Recently, cellulose nanocrystals (CNs) have attracted wide attention owing to their superior properties compared to their bulk materials. For example, they represent an outstanding model for fabricating green metallic/metal oxide nanoparticles (NPs). In this study, two CNs (carboxylated CNs and sulfated CNs) extracted from agro-wastes of palm sheath fibers were used as templates for the facile and green synthesis of ZnO NPs by employing the sono-co-precipitation method. The obtained nanomaterials were characterized using TEM, EDX, UV–visible, DLS, FT-IR, and XRD analysis. As a result, the size and concentration of synthesized ZnO NPs were inversely proportional to one another and were affected by the CNs utilized and the reaction temperature used. Contagious diseases incited by multifarious toxigenic bacteria present severe threats to human health. The fabricated bio-nanocomposites were evaluated in terms of their antimicrobial efficacy by agar well diffusion method and broth microdilution assay, showing that CN–ZnO bio-nanocomposites were effective against the tested Gram-negative (Escherichia coli and Salmonella) and Gram-positive (Listeria monocytogenes and Staphylococcus aureus) bacteria. The influence of the subinhibitory concentrations of these suspensions on the expression of the most critical virulence toxin genes of the tested strains was effective. Significant downregulation levels were observed through toxigenic operons to both fabricated CN–ZnO bio-nanocomposites with a fold change ranging from 0.004 to 0.510, revealing a decline in the capacity and virulence of microorganisms to pose infections. Therefore, these newly fabricated CNS–ZnO bio-nanocomposites could be employed rationally in food systems as a novel preservative to inhibit microbial growth and repress the synthesis of exotoxins.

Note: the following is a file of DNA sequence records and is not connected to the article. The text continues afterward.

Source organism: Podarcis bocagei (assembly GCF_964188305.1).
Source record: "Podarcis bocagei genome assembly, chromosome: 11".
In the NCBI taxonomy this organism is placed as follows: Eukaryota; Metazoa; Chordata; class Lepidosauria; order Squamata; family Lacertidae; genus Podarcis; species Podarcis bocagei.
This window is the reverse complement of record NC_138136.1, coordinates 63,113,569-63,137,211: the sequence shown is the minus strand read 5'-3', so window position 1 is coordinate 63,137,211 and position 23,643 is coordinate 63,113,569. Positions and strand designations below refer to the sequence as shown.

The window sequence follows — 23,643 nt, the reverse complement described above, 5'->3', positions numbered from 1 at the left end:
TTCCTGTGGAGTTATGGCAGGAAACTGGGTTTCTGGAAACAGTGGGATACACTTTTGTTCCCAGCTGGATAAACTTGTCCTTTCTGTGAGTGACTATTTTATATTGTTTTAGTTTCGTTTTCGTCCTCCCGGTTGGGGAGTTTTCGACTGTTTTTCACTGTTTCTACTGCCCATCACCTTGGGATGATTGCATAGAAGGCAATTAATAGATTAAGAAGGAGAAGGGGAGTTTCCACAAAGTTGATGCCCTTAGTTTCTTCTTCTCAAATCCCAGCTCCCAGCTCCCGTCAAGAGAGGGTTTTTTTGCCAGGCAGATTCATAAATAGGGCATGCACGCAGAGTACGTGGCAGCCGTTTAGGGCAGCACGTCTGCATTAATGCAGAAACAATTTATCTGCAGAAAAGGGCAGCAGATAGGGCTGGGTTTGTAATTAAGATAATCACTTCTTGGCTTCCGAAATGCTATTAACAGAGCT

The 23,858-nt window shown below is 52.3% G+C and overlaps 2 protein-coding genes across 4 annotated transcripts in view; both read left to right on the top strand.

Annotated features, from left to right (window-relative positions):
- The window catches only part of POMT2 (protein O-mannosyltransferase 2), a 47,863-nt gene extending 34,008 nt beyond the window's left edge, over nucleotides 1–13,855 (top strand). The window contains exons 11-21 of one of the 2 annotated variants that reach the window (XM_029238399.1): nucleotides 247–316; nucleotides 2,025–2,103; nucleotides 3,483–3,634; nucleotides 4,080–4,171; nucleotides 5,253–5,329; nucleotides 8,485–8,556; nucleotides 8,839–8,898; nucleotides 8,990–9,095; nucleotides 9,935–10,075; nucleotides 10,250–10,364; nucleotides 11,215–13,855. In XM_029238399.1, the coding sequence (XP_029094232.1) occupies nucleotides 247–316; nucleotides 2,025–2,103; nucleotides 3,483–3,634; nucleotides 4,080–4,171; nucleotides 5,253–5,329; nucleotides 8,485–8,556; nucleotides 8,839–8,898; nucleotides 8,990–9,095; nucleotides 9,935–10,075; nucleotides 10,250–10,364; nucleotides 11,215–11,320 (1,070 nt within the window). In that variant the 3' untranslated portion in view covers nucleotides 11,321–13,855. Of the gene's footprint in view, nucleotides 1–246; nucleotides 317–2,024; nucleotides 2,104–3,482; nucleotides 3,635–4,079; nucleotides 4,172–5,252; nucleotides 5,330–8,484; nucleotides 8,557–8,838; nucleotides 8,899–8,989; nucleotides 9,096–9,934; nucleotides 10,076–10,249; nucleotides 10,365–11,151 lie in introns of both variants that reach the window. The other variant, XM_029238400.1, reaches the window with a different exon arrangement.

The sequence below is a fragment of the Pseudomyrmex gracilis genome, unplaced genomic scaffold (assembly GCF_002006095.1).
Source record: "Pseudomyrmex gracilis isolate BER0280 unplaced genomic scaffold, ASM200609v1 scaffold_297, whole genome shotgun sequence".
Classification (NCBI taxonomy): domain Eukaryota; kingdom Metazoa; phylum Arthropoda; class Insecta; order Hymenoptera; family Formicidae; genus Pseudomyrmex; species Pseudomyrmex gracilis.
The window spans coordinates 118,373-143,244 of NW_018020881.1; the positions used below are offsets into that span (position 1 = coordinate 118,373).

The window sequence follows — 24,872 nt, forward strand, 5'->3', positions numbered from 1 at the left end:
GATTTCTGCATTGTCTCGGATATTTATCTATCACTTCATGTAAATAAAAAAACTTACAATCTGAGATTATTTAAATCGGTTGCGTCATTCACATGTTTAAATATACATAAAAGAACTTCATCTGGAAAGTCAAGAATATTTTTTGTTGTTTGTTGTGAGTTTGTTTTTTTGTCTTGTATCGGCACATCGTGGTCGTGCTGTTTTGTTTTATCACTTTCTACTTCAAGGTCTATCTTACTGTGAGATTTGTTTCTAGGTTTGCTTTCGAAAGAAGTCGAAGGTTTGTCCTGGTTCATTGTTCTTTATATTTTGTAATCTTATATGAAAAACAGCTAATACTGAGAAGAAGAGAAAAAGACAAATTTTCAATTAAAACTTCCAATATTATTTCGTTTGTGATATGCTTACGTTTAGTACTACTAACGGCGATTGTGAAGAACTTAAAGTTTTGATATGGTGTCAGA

A total of 100 broiler chickens were examined for the presence of Pseudomonas aeruginosa by standard microbiological techniques. Susceptibility pattern for amikacin and cefotaxime was performed by Kirby-Bauer and microdilution assays. Then, checkerboard titration in trays was applied and FIC was measured to identify the type of interaction between the two antibiotics. The ability of isolates to form in vitro biofilm was detected by two methods, one qualitative (CRA) and the other quantitative (MTP), followed by investigating the effect of each antibiotic alone and in combination on the expression of biofilm genes. The overall isolation percentage of P. aeruginosa was 21%. Resistance to each antibiotic was more than 50%; the range of cefotaxime MIC was 8-512 μg/ml, while amikacin MIC range was 1-64 μg/ml. The FIC index established a synergistic association between tested two drugs in 17 (81%) of isolates and the remaining represent partially synergism. The qualitative technique showed that only 66.6% of the isolates were considered biofilm producers, while the quantitative technique showed that 90.4% of the isolates were biofilm producers. Further to RT-PCR investigation, significant repression against biofilm-forming genes (filC, pelA, and pslA) was observed for the combination of antibiotics when compared with monotherapy.
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